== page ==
George Fox and the other early Quakers of the 17th century were not known to shrink away from controversy. In fact, they often seemed to have sought out confrontation with Anglican priests and Puritan preachers. One of the common charges the Quakers levied against the Calvinist Puritans in particular was that they focused too much on “preaching up sin.” I always imagine Fox having a bit of a wry smile when leveling this charge against the “hireling preachers” (as he called them) of the day. But I also think there is a deadly serious truth behind the criticism of “preaching up sin” that goes to the core of the meaning of the Christian faith and how we live our lives from day to day.
The Bible, of course, has much to say about sin. I have studied the topic of sin (Hamartiology) in some detail and I think it is an important term to define. Is sin rebellion? Is it ignorance? Or is it simply falling short? My favorite definition of sin comes from …
To read the rest of Danny Coleman’s excellent post, click here.
Mid-seventeenth-century England was a time of turmoil and chaos. Political strife and religious unrest were rampant. The Age of
Enlightenment was decades away, but people were already beginning to stop, look around, think and speak out.Sects, some of them radical, formed, each with their own agenda. One of these groups, the Fifth Monarchists, were devoted to the belief that the four kingdoms described in the book of Daniel had passed and the time of the fifth kingdom — that of the returned Jesus Christ — was at hand. They believed they were saints living on the cusp of a new millennium. Several were high-ranking members of Oliver Cromwell’s government after the English Civil War; two even signed the death warrant of Charles I.
However, they soon fell from favor, horrified when Cromwell set up his Protectorate. They tried and failed, twice, to overthrow the regime.
They or any other sect, when caught by authorities, could be charged with witchcraft or any similar offense, including public prophesying. Occasionally these crimes were tantamount to sedition and those accused were either jailed or executed.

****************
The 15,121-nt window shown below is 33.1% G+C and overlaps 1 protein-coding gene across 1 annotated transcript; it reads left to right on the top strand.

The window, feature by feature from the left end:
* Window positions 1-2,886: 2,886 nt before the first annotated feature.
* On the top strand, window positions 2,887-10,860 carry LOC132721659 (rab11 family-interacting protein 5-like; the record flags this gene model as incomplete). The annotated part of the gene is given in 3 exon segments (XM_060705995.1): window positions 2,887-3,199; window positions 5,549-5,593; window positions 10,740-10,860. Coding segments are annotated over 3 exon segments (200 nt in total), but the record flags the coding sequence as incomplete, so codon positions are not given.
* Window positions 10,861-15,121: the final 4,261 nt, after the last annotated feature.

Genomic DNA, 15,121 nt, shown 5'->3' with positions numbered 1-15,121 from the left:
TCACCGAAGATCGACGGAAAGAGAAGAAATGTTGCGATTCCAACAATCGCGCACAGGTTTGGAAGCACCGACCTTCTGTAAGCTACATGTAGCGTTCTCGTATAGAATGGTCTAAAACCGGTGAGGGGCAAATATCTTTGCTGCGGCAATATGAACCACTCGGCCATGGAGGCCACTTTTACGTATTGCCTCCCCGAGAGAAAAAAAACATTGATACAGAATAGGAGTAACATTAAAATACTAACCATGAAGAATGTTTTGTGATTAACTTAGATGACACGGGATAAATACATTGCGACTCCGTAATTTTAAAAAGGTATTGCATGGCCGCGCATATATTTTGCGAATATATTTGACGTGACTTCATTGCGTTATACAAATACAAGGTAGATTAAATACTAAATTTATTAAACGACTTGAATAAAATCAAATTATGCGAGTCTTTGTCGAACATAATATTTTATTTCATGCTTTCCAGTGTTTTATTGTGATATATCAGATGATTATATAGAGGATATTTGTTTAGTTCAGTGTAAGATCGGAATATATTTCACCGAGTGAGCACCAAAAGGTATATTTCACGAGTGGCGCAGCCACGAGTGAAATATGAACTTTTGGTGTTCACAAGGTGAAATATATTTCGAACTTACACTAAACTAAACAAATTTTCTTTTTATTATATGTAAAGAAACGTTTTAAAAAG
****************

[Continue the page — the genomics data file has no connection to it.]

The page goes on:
One interesting exception was Anna Trapnel. Unlike some of her contemporaries, she knew how to manipulate the social, political and religious constructions that defined English society. She not only prophesied publicly, she dared to write. In her famous Report and Plea — which is fascinating and should be more widely read — she says she seeks only to tell the truth and claims to have merely acted as a conduit for God.
That was clearly not the case. Her subtle use of political commentary is too frequent to believe this to be anything other than, well, political commentary. Still, it allowed her to disclaim any responsibility for her actions, thus theoretically making her innocent of any and all charges the law would bring against her. This is extremely important; because she continually impressed upon her audience that she was only a vessel, what she said while “under the influence” are God’s words and not the opinion of the Fifth Monarchists — of which she was a member.
Trapnel was tried and acquitted of witchcraft in 1654. A great deal of her Report is her first-person chronicle of her trial. Her Fifth Monarchist agenda can be seen throughout, but is exceedingly clear in her arrest. While relating how the constables and other town officials arrived at her lodgings to take her before a magistrate, she casually mentions that one of the justices that arranged for her warrant, Launce, was “now a Parliament-man”. This references the dissolution of the Barebones Parliament, which the Fifth Monarchists supported, and the institution of the Protectorate. Through her writing, Trapnel was confronting a fierce political rival.